Sunday, March 27, 2011

What the Road Warrior doesn't want you to know

emissions testingImage by ario_ via Flickr
Twice this month, the Road Warrior columnist gave the wrong advice on emissions tests.

Should Staff Writer John Cichowski seek guidance from readers as he researches and writes his Road Warrior columns? 

Or should he instead check with his news sources on the accuracy of the advice he gives, especially when he cites state laws and motor vehicle rules and regulations?

Judging from errors he's made recently, he should start checking the accuracy of his advice, and stop consulting readers before his columns are published.  

How Cichowski works

Eye on The Record recently received an e-mail from a reader:
"As you may know, John [Cichowski] keeps a network of his readers, whom he calls Road Warriors, on an e-mail distribution list so that he can solicit feedback from them for stories he is working on."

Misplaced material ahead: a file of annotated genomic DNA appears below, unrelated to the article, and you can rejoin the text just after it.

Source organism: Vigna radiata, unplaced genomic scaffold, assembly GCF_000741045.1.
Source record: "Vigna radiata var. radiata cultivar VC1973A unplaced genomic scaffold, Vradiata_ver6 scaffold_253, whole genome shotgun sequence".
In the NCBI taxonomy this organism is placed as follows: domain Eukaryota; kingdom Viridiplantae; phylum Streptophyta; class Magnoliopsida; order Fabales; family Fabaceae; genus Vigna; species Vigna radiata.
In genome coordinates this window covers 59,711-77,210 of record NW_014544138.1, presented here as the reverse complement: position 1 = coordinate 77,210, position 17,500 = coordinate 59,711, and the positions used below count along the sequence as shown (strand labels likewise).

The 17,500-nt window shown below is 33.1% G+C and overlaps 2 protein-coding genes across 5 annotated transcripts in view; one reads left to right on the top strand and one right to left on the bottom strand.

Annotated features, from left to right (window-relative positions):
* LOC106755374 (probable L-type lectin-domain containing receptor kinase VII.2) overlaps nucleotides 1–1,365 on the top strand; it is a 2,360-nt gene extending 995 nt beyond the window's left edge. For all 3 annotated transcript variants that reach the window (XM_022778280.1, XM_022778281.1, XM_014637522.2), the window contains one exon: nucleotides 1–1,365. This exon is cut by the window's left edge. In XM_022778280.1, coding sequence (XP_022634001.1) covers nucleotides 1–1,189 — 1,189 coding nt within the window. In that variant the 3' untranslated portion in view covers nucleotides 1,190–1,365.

Even though I edited Cichowski's columns for many years when I worked at The Record, I had no idea he "solicited feedback ... for stories he is working on" from outside the newsroom, and I doubt his supervisors know this.

In fact, that's not how most reporters work, and it wasn't how I worked during 15 years as a reporter at three daily newspapers, including The Record. 

It sounds as if Cichowski is substituting readers' eyes and ears for his own -- a real no-no in journalism -- so he doesn't actually have to leave the office and do legwork.

Under great pressure

You know Cichowski is under a lot of pressure to fill space, because he's required to write three columns a week, in addition to coming up with enterprise stories, such as the front-page piece he did recently on motor coach safety. 

He simply isn't up to the task, in view of all the repetition readers see -- he'll write a half-dozen or more columns on roof snow and other subjects close to his heart each year until readers are beaten into senselessness.